Quote of the Day: from the play Calendar Girls by Tim Firth. John Clarke wrote the following words in a letter before he died of Leukemia.
Chris: A while ago I asked John Clarke to give us a talk here at Knapely WI. Annie asked me to read it to you here tonight, and this is what he wrote: “The flowers of Yorkshire are like the women of Yorkshire. Every stage of their growth has its own beauty, but the last phase is always the most glorious. Then very quickly they all go to seed.”
Chris: “Which makes it ironic my favourite flower isn’t even indigenous to the British Isles, let alone Yorkshire. I don’t think there’s anything on this planet that more trumpets life that the sunflower. For me that’s because of the reason behind its name. Not because it looks like the sun but because it follows the sun. During the course of the day, the head tracks the journey of the sun across the sky. A satellite dish for sunshine. Wherever light is, no matter how weak, these flowers will find it. And that’s such an admirable thing. And such a lesson in life.”
Productions like Calendar Girls are too few and far between. Rare is the script that provides multiple rolls for women over 40 who can play characters with such emotional depth and complexity. Tim Firth has written the play that lifts up the often hilarious, sometimes tense, and always tender story of the women of Yorkshire, England who rallied around their grieving friend Annie Clarke, going way out of their comfort zones to raise money to make that waiting space in the cancer ward a little more comfortable. They hoped to raise enough money from their unconventional calendar to buy a couch. To date, they have raised more than five million dollars for UK’s Leukemia and Lymphoma Research Foundation.
I know you’re wondering, Do the ladies really pose in the nude right there on stage? Yep. They do. And, it’s done in a respectful, tasteful, and creative way, just as the original calendar was done. I believe that the success of the calendar to raise funds for cancer research and comfort, the story in movie and now stage play form, is that it is a gift of love. The women aren’t trying to be sensational. This isn’t a burlesque show, nor a trashy tabloid. What these women and their photographer did was create images in carefully constructed shots, and angles, that bring a smile to your face. The models aren’t your tiny tarts in their twenties. Rather, they’re real women, with curves and flaws, insecurities, and a sense of daring. Yet, they pose with confidence, seeming to say, You bare your soul to me. I’ll bare my breasts for you.
With this production of Calendar Girls, it doesn’t even seem like they’re acting. It’s real life. They have real chemistry and caring for each other. They have to trust each other, especially in those delicate scenes. For instance, in the above scene, two of the actors hold the light reflector shields in front of their friend, while she disrobes and properly positions herself in front of the props, in this case pastries. It’s where the famous line, “We’re going to need considerably bigger buns!” comes from. They have to be there for each other physically, mentally, and emotionally. There’s danger in the scene, as the vulnerable one has to trust that her friends won’t drop the end of the blanket, open the door too soon, or move just a bit out of line, and boom, you’re overexposed.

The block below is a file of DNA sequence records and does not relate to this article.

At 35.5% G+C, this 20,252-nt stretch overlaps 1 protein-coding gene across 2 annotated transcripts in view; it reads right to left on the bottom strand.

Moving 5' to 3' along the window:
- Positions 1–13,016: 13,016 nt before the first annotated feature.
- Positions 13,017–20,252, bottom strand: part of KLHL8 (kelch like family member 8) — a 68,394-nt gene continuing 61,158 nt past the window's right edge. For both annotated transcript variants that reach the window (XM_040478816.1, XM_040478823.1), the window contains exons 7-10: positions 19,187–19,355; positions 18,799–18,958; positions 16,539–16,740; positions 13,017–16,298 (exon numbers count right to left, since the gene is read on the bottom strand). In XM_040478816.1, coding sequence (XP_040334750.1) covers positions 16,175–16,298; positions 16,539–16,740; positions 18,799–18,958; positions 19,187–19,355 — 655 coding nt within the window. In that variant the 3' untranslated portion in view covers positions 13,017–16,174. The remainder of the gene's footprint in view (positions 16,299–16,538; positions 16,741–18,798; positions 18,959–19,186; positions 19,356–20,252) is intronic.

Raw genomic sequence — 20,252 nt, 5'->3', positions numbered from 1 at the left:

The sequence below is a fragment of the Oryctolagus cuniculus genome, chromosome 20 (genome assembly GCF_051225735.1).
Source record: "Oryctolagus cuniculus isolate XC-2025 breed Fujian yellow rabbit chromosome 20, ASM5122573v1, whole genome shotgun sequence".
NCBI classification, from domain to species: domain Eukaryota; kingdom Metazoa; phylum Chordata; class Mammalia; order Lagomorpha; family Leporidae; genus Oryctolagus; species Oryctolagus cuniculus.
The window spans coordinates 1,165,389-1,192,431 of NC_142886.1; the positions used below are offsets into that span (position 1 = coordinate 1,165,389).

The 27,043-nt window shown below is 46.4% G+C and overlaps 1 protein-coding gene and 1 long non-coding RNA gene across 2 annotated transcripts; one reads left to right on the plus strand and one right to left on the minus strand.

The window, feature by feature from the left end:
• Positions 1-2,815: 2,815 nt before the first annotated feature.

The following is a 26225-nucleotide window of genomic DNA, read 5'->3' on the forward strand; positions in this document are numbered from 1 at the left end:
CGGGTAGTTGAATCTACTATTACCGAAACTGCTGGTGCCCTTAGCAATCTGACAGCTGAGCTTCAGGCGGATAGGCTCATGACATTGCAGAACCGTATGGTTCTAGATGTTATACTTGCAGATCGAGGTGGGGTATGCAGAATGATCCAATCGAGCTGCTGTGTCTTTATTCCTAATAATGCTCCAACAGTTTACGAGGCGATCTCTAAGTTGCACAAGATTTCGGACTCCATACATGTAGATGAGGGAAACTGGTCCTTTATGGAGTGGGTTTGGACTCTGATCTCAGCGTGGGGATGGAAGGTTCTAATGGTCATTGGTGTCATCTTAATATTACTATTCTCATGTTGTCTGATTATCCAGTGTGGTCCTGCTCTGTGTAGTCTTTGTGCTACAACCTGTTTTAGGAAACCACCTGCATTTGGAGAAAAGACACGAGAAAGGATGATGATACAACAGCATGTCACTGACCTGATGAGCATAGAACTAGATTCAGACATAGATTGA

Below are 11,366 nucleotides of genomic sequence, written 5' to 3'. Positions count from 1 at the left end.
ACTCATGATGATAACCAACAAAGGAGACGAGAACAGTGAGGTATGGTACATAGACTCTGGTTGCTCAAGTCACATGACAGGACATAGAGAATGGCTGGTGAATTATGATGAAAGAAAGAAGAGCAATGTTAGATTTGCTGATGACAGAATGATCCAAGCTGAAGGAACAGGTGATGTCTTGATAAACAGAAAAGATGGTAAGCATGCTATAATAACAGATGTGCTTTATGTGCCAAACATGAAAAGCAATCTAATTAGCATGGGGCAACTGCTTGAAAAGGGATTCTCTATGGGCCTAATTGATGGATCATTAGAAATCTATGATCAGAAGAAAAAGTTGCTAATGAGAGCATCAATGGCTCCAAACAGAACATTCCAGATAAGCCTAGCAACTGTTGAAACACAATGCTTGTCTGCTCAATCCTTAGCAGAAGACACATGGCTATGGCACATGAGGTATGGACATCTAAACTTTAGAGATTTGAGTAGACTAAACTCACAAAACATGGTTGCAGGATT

During the post-play discussion, the actors said this is a very fun show to do. Both the men and women in the production appreciate the diverse rolls for women, and the importance of the story. The Twin Cities Theater Bloggers (FB page) were specially invited to this performance, and two of our members, Becki from Compendium, and Carol for MN Theater Love, were the moderators and did a bang up job. Thanks to Connie Shaver, Marketing and PR for Park Square, for organizing the event, and Michael-jon Pease for welcoming us as a group. The Twin Cities Theater Bloggers (website) met before the show for brunch and discussion. We did a little meet and greet, pre-show, watched the performance together, and participated in the post-play discussion. Attending Calendar Girls together brought home one of the biggest benefits of live theater. It builds community. We have a shared experience. We learn empathy and compassion both from the story itself and from those who were on stage telling it.
Calendar Girls, directed by Mary M. Finnerty and featuring many of the finest actors in the Twin Cities Theater scene, is playing at Park Square Theater in St. Paul, MN through July 24, 2016. This is a lovely play about taking care of each other, doing something brave, being real, and building community. The only thing missing? A Calendar Girls calendar for sale in the lobby. Seriously, several of us were looking for one.
Go. Create. Inspire!
Journaling Prompt: What have you done to show support for a friend? How do you show love and caring to someone who is grieving?
PS: Note to Bill McCallum (who played Rod in the play), I also believe that living the creative life is a calling. What we do is more than a paycheck, it is life giving. Go. Create. Inspire!